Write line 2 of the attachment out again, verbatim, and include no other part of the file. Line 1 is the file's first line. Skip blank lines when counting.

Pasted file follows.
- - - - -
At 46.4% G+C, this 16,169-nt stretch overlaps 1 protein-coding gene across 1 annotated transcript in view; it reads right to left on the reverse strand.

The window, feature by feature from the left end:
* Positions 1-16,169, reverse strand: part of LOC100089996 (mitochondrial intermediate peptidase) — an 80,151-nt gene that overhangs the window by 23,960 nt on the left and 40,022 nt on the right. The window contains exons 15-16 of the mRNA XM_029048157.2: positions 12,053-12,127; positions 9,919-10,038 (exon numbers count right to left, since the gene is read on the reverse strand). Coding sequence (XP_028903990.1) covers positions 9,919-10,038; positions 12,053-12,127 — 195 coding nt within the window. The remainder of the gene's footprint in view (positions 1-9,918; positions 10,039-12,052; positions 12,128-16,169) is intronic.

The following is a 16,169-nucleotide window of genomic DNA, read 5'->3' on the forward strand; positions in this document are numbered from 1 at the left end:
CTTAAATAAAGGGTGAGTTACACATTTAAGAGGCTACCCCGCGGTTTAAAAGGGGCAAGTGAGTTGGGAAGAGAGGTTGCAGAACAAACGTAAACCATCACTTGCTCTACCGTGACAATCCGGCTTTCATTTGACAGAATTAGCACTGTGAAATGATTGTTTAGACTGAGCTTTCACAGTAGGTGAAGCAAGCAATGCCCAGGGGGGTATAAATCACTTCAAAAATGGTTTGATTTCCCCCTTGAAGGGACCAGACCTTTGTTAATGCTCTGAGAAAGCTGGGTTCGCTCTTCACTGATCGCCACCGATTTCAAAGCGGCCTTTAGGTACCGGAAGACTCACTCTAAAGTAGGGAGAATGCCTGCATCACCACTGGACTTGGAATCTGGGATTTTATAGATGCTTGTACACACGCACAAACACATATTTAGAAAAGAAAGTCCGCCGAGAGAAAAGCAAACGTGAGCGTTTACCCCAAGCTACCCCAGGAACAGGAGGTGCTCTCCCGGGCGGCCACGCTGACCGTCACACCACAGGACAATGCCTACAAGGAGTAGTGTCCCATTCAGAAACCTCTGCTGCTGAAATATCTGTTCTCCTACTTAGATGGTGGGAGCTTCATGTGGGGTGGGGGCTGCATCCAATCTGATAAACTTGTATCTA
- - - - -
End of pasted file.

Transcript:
The window, feature by feature from the left end: